Now, lest you think I’m going all Field of Dreams on you, let me remind you that Hiaasen is a funny funny man. He can out-simile the best of them, and does in this book:

My first major mistake was prematurely asking to join my father for nine holes, a brisk Sunday outing during which I unraveled like a crackhead at a Billy Graham crusade.

Hooking a new Pro VI [golf ball] into the drink is like totaling a Testarossa while pulling out of the sales lot. It makes you want to puke.

After finishing this read, no matter whether you’re a weekend golfer, gave up the sport, or have never wanted to hold a golf club in your life, you’ll come away with the same conclusion: you made the right decision.

Political Writing: Ghoulishly Good White House Ghosts

July 4, 2008

In honor of Independence Day, I was looking back at the Declaration of Independence, adopted on this date in 1776. I considered writing about that fine piece of work, the words that should be imprinted upon every American’s brain: “We hold these truths to be self-evident, that all men are created equal, that they are endowed by their Creator with certain unalienable Rights, that among these are Life, Liberty and the pursuit of Happiness.” It truly is gorgeous writing, meant to be uttered aloud, the words savored in the mouth like fine wine.

But then I thought about how, despite the primary authorship of Thomas Jefferson, the Declaration of Independence is one of the first pieces of American political writing to emerge successfully from editing by committee (Jefferson might disagree as to its success). And that led me to thinking about an amazing book I just finished reading by Robert Schlesinger, White House Ghosts: Presidents and Their Speechwriters. This book covers the history of political speechwriters from FDR‘s administration up through the end of George W. Bush‘s first term. It’s WordHappy-worthy on two levels: first, Schlesinger himself does a beautiful job of laying out history in relation to a president’s relationship with his advisers and speechwriters. Secondly, the excerpts of the speeches themselves and some of the thoughts of the speechwriters quoted in the book make great reading as well.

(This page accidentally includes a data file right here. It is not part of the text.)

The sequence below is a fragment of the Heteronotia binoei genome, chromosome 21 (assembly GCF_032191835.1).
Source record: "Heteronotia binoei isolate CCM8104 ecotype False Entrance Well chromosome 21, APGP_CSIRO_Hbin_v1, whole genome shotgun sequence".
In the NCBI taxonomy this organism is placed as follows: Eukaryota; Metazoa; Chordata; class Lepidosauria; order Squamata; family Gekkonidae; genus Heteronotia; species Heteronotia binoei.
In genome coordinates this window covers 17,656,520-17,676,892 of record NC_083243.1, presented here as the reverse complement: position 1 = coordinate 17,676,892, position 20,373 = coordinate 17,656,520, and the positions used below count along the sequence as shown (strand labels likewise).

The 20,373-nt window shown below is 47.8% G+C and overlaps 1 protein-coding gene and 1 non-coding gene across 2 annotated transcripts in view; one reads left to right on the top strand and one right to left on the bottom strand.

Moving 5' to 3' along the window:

As you read each chapter, it is fascinating to see how each president reacted differently to the challenge of communicating with the American people, whether it be on a campaign train, or via radio or television. Even more fascinating is how we learn that occasionally, being a good writer could be a detriment for a president. Jimmy Carter, for example, preferred to write his own speeches and did not use his speechwriters to their potential. But this proved to be his undoing – he did not have enough time to do his own speeches justice, and they were very badly received. [Note to Obama, who is alleged to write much of his own material: If you make it to the White House, sir, learn to delegate the writing.]

It is also fascinating to see how the process has evolved. In FDR’s tenure, he used a small stable of trusted advisers to write his speeches, that he then edited. The editing and clearance by committee apparently can be attributed to Gerald Ford‘s administration, specifically chief of staff Donald Rumsfeld. [Please appreciate the strength of character it takes that I am not making any partisan comments about this dubious honor, nor about the writing of “shadow speeches” — speeches not written by the speechwriting department — by Ford’s second chief of staff Dick Cheney. Must. Bite. Tongue.] Schlesinger uses the words of Peggy Noonan, speechwriter for Ronald Reagan, to describe the process:

By Noonan’s estimate an insignificant speech would go to twenty people for approval, a major one to fifty. . . This process was “like sending a beautiful newborn fawn out into the jagged wilderness where the grosser animals would pierce its tender flesh and render mortal wounds,” Noonan wrote in her memoir, What I Saw at the Revolution. “But perhaps I understate.”

This book is an absolute must-read in today’s political climate, for anyone who is interested in the leaders running our country and the extremely dedicated men and women trying to craft those leaders’ messages to the public.

Happy July 4th, everyone!